I suspect Mr. Nadella believes the smartphone wars are lost, despite whatever else the company may tell us. They are no longer worth fighting for. 

Prediction: Microsoft will focus its mobile hardware efforts not on Windows Phone but on Surface, on new mobile gaming devices, and new mobile “productivity” devices; anything and everything that might help them uncover that next great mobile computing inflection point. Smartphones are lost to them. 

We are moving now to start reducing the first 13,000 positions, and the vast majority of employees whose jobs will be eliminated will be notified over the next six months.

13,000 from the 18,000? 12,500 from Nokia plus 500 from elsewhere? Where does this number come from?

Nadella needs to be straightforward here. So far, he’s failed. 

It’s important to note that while we are eliminating roles in some areas, we are adding roles in certain other strategic areas.

Nowhere near 18,000, however. Thus, it would be best if not said at all.

My promise to you is that we will go through this process in the most thoughtful and transparent way possible.

Your own email appears poorly thought out and lacking transparency!

We will offer severance to all employees impacted by these changes, as well as job transition help in many locations, and everyone can expect to be treated with the respect they deserve for their contributions to this company.

Forget them. Move forward. 

Later today your Senior Leadership Team member will share more on what to expect in your organization.

How bureaucratic is this company?

Our workforce reductions are mainly driven by two outcomes: work simplification as well as Nokia Devices and Services integration synergies and strategic alignment.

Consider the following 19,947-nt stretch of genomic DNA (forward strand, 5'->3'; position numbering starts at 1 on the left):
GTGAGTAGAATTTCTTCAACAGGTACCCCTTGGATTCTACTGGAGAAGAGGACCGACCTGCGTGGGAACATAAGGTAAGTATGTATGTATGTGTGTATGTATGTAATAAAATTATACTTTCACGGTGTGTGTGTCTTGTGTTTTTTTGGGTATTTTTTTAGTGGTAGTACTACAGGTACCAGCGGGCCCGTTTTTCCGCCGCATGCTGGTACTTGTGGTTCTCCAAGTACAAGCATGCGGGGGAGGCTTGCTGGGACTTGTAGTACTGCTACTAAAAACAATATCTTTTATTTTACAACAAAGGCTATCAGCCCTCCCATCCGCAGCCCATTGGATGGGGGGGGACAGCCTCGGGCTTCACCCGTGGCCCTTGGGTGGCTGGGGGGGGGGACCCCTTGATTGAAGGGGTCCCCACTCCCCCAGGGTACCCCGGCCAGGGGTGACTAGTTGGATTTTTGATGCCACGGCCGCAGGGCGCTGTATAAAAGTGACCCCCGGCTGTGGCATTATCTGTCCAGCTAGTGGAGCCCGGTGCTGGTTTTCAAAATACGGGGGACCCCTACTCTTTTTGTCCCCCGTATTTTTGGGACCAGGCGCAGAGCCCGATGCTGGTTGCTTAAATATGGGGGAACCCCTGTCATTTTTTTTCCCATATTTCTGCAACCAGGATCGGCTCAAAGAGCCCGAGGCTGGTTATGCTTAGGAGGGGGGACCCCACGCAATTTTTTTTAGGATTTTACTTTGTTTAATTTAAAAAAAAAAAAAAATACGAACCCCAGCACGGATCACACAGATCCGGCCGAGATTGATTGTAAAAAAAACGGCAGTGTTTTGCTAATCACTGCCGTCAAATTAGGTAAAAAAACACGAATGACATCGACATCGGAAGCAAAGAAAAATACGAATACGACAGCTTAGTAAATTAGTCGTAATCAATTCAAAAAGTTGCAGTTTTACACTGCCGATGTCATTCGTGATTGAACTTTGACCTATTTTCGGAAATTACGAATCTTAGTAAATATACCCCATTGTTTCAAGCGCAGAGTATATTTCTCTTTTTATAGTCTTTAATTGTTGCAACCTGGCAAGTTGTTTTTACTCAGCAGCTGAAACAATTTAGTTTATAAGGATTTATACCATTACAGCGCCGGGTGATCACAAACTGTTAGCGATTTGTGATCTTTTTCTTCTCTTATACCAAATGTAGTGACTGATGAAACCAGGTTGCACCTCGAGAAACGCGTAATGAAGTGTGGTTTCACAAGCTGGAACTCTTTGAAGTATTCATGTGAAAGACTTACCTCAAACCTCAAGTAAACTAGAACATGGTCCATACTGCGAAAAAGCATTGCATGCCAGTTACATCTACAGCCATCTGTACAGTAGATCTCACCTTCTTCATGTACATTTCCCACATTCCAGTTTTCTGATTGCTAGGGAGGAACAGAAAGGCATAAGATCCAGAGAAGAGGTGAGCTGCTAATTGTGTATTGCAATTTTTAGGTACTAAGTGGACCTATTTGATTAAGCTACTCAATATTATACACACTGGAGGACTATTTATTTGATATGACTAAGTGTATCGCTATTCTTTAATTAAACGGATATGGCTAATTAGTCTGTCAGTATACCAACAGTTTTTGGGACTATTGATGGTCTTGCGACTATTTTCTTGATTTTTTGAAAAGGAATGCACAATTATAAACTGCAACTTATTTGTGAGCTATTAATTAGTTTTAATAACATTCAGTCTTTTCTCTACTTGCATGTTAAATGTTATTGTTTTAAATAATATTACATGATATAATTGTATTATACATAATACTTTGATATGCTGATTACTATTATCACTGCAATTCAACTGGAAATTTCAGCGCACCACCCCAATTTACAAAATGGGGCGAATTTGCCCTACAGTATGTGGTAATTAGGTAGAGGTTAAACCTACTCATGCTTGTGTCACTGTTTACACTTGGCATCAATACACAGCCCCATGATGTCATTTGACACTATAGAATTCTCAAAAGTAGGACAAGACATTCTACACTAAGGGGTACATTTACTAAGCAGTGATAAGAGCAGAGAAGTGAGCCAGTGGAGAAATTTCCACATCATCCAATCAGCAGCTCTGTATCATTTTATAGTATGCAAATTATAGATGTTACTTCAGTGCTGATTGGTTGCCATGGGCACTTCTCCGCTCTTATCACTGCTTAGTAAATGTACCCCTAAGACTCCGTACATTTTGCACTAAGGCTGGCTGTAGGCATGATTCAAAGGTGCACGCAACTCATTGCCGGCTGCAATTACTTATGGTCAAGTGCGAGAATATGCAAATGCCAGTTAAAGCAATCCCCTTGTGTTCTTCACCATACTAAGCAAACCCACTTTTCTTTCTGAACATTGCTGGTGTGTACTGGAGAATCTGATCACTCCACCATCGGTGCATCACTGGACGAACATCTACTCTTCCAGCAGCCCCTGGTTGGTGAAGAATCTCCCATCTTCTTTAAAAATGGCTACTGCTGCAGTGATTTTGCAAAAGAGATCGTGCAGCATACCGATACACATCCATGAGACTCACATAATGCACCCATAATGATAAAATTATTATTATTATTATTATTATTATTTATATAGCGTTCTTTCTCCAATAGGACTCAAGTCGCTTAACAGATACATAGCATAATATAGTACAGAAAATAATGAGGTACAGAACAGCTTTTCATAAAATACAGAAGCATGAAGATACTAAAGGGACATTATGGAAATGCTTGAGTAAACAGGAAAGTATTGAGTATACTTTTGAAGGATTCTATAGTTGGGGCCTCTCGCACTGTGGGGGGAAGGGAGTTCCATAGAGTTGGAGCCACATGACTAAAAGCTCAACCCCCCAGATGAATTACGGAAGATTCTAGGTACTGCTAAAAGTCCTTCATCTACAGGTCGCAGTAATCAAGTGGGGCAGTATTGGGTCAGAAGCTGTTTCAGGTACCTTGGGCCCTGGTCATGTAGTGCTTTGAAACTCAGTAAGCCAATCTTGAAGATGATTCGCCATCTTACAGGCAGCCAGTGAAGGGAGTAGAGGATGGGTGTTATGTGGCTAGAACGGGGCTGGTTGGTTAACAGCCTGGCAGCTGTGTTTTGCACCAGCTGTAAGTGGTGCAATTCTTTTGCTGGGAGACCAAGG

That’s three, maybe four outcomes, not two. Can Nadella really not trust anyone to review and edit his emails? 

Fact: Nearly every single Nokia device over the next several years will be replaced by an Android, perhaps a few by iPhones, not Windows Phone (in any form).  

My prediction that the remaining “Nokia” employees will focus mostly on new mobile productivity devices and new mobile gaming devices, not smartphones, stands. Nadella just isn’t ready to tell us this, not yet. Perhaps, he’s not come to terms with it himself. 

First, we will simplify the way we work to drive greater accountability, become more agile and move faster.

Perhaps given your size, strengths and history, being inflexible and moving slower, and with less accountability (e.g. investor input), would be the best strategy?

Yes, I am serious. Agility and speed are never the strengths of behemoths. 

Perhaps You Think You Are Being Treated Unfairly

As part of modernizing our engineering processes the expectations we have from each of our disciplines will change. In addition, we plan to have fewer layers of management, both top down and sideways, to accelerate the flow of information and decision making. This includes flattening organizations and increasing the span of control of people managers.

Sideways layers of management? Sideways layers!  

In addition, our business processes and support models will be more lean and efficient with greater trust between teams. The overall result of these changes will be more productive, impactful teams across Microsoft.

Question: How dysfunctional is this company?

These changes will affect both the Microsoft workforce and our vendor staff. Each organization is starting at different points and moving at different paces.

Answer: Appreciably dysfunctional. 

Second, we are working to integrate the Nokia Devices and Services teams into Microsoft. We will realize the synergies to which we committed when we announced the acquisition last September. The first-party phone portfolio will align to Microsoft’s strategic direction. To win in the higher price tiers, we will focus on breakthrough innovation that expresses and enlivens Microsoft’s digital work and digital life experiences. In addition, we plan to shift select Nokia X product designs to become Lumia products running Windows. This builds on our success in the affordable smartphone space and aligns with our focus on Windows Universal Apps.

Integrate Nokia into Microsoft? Realize the synergies committed to last September? Align the first party phone portfolio to Microsoft’s strategic direction? To win the higher price tiers? Which builds on Microsoft’s success in the affordable smartphone space?

We can’t possibly divine what these words mean because Nadella does not know the way forward in mobile. That’s a problem.